The age of technologically-backward operations is coming to an end in commercial real estate, but brokers have nothing to fear.
If you feel like everyone is talking about artificial intelligence (AI), you’re right. In fact, a recent report from the McKinsey Global Institute (MGI) found that the number of think pieces and academic articles on AI quadrupled from 2014 to 2016 alone.
It should come as no surprise, then, that 51 percent of enterprises invested in some sort of AI technology in 2017. Similarly, MGI reports that investment in AI technologies had a 40 percent compound annual growth rate between 2013 and 2016, a 10 percent increase over the previous four-year period. All told, Accenture estimates that widespread AI adoption could add more than $8 trillion of gross value added growth to the U.S. economy between now and 2035.
Yet, despite all of the column space and corporate investment AI has received over the last half-decade, many of us still harbor fundamental misconceptions about what AI is — and what it is not.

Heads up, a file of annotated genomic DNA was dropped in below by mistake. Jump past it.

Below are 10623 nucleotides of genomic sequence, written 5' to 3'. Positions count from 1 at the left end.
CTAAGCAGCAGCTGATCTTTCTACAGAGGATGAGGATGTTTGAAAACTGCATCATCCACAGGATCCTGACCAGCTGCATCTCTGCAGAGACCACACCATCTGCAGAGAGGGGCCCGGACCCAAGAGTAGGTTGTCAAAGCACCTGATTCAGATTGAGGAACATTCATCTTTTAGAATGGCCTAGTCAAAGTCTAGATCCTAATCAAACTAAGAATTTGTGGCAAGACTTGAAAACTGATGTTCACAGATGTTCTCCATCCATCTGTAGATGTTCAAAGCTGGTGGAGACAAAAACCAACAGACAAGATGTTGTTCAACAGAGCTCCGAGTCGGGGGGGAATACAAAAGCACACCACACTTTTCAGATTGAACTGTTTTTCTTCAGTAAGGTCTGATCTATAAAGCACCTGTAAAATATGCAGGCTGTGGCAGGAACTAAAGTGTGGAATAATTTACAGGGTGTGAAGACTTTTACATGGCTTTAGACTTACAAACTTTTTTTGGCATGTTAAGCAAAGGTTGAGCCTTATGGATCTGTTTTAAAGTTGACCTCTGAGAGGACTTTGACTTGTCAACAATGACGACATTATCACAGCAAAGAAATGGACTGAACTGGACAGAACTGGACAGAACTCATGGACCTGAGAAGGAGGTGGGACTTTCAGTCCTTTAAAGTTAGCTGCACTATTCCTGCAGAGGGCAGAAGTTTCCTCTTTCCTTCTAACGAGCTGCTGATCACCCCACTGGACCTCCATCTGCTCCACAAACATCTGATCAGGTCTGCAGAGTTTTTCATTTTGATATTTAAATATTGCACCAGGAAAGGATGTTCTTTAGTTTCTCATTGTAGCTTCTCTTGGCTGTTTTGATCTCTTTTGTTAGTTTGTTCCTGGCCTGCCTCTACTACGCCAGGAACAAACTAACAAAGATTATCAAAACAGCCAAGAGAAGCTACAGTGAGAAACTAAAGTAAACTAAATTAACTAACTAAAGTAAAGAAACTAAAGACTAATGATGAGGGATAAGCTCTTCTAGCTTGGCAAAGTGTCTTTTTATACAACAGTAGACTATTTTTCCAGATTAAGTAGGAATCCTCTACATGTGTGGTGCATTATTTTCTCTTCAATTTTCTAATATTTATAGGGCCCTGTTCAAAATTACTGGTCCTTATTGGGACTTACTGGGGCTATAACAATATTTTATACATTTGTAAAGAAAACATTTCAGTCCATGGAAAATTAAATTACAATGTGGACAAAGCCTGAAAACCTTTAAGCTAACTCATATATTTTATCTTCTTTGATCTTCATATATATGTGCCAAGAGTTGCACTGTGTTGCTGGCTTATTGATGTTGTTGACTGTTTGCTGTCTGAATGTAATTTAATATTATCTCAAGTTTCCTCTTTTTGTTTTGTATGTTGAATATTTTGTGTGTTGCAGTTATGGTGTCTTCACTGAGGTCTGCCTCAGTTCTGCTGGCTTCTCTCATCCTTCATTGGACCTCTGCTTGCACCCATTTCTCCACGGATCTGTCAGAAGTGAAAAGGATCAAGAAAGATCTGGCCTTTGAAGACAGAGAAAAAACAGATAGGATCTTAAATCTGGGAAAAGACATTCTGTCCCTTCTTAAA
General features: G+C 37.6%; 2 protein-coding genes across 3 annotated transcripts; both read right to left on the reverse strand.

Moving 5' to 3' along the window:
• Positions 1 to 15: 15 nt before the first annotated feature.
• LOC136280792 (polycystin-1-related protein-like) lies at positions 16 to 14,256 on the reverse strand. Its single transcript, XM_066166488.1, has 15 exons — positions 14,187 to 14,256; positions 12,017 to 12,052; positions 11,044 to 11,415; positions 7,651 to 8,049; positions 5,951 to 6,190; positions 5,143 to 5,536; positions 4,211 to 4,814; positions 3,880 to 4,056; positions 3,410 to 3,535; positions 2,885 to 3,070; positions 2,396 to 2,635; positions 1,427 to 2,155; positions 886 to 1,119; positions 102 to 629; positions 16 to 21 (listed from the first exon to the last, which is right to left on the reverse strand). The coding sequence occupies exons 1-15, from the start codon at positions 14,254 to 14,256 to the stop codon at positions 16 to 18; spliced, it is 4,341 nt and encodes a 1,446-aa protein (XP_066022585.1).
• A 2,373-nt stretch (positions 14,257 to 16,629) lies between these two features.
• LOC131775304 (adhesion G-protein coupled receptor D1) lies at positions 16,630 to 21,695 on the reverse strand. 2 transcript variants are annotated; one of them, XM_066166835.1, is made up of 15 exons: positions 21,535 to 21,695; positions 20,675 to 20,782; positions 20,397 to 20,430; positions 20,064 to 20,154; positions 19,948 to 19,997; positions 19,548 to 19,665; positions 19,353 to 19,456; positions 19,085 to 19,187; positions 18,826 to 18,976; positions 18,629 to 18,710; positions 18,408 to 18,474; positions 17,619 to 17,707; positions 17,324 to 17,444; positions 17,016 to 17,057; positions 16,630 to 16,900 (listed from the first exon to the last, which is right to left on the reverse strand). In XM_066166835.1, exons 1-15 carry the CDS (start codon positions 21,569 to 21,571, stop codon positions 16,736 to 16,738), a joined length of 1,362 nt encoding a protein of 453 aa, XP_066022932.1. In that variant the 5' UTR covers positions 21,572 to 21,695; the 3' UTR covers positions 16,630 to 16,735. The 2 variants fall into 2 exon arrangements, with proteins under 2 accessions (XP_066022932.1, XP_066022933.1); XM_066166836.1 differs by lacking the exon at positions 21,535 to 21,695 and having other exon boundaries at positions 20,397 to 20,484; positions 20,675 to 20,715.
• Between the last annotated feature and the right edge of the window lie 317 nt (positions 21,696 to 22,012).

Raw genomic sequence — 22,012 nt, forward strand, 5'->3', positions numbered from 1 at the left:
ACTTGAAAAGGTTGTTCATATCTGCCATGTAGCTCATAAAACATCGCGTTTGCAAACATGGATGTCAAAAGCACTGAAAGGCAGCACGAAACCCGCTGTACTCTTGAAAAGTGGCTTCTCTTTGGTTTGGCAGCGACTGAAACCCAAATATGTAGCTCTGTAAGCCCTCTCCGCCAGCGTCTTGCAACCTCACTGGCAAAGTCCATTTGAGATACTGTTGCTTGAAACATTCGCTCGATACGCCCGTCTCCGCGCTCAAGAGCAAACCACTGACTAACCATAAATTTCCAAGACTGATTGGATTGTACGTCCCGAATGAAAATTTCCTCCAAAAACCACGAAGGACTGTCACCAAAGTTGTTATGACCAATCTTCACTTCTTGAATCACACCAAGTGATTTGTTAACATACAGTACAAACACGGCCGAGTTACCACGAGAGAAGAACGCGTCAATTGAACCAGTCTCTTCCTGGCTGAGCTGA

Common Misconceptions about AI
First, many people assume that AI is only as old as the latest wave of hype — that is, five to ten years. In truth, the idea of “artificial intelligence” as we know it dates all the way back to the Dartmouth Conferences of 1956. Three years later, computer programming pioneer Arthur Samuel started to explore the possibility of a machine capable of “learning” things on its own in a manner that mimicked the way that small children learn.
Thanks to a series of recent developments in computer processing power, this kind of machine learning — a subset of AI that’s at the core of many of today’s business-oriented AI deployments — has finally become a real possibility, not just an interesting theoretical exercise. The latest spike in corporate interest in AI has paralleled these developments.
Second, people worry that widespread AI adoption will result in extensive job losses. If machine learning algorithms are able to do the tasks humans have always done, why would companies bother with a human workforce? This is, thankfully, far from how AI adoption is likely to play out.